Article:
With 60 percent of Sunday's votes counted, hardly any party has managed more than 10 percent. The center-right Popular Action party is expected to come out on top, with 24 seats. Another center-right party, Alliance for Progress, is next on 18 seats, with the nationalist Union for Peru on 17. The largest left-wing party, the Broad Front, is expected to come in joint fifth with the right-wing Popular Force on 12 seats. It has been an even worse election for Popular Force's main ally, the social-democratic APRA of former president Alan Garcia, who died by suicide in April as police arrived at his home to arrest him in a corruption case related to the Odebrecht scandal. APRA, Peru's oldest political party, is expected to lose all of its seats.

The new Congress will sit for only 16 months as a general election is already scheduled for April 2021.

Peru’s Congress on 11 September 2020 voted to open impeachment proceedings against President Martin Vizcarra for “moral incapacity” over accusations he tried to obstruct a corruption probe against government officials. The motion was approved by 65 votes, with 36 against and 24 abstentions. Fifty-two votes were required to open the proceedings early next week. To remove the president, who lacks a party, 87 votes are required. After Vizcarra appears in Congress next Friday to defend himself, the plenary will debate and vote. Six out of nine parties—representing 95 of the 130 seats in Congress—have backed the motion.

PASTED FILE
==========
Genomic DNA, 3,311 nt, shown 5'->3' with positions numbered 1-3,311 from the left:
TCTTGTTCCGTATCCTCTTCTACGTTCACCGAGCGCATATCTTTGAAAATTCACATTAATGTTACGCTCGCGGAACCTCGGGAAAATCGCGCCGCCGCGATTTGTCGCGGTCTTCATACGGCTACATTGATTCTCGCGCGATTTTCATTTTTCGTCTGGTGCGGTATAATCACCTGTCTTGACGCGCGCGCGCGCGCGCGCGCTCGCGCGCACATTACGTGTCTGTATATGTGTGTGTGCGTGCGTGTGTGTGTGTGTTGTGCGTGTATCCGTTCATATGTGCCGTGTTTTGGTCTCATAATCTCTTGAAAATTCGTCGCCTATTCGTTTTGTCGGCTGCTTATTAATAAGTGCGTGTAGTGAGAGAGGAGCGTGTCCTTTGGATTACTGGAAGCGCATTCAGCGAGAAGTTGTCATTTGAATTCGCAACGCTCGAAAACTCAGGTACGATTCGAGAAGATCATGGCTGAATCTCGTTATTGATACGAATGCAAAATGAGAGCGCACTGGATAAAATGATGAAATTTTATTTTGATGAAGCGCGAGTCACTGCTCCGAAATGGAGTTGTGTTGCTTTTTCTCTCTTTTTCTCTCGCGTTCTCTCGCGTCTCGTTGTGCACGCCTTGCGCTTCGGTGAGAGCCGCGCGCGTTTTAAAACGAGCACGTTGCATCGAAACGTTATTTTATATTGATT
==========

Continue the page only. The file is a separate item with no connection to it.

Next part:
Peru's Congress ousted President Martin Vizcarra over allegations of corruption. Vizcarra allegedly received massive bribes from companies that won public works contracts between 2011 and 2014, when he was the governor of the southern region of Moquegua. Vizcarra denied the allegations, saying impeachment would be the worst action and worry the public. But Congress on 09 November 2020 voted to impeach him, with two-thirds support. Vizcarra took office in 2018 to succeed then-president Pedro Pablo Kuczynski, who resigned just before a vote to impeach him over alleged involvement in corruption. Vizcarra was his vice president. As president, Vizcarra was popular among the public for his anti-corruption campaign. But in Congress he clashed with opposition lawmakers, including those who had supported former president Alberto Fujimori. Vizcarra also faced a number of impeachment votes.

Peru will now have an interim president and, in April 2021, a presidential election. Keiko Fujimori, the eldest daughter of the former president, is expected to run.



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Page last modified: 06-06-2021 18:16:57 ZULU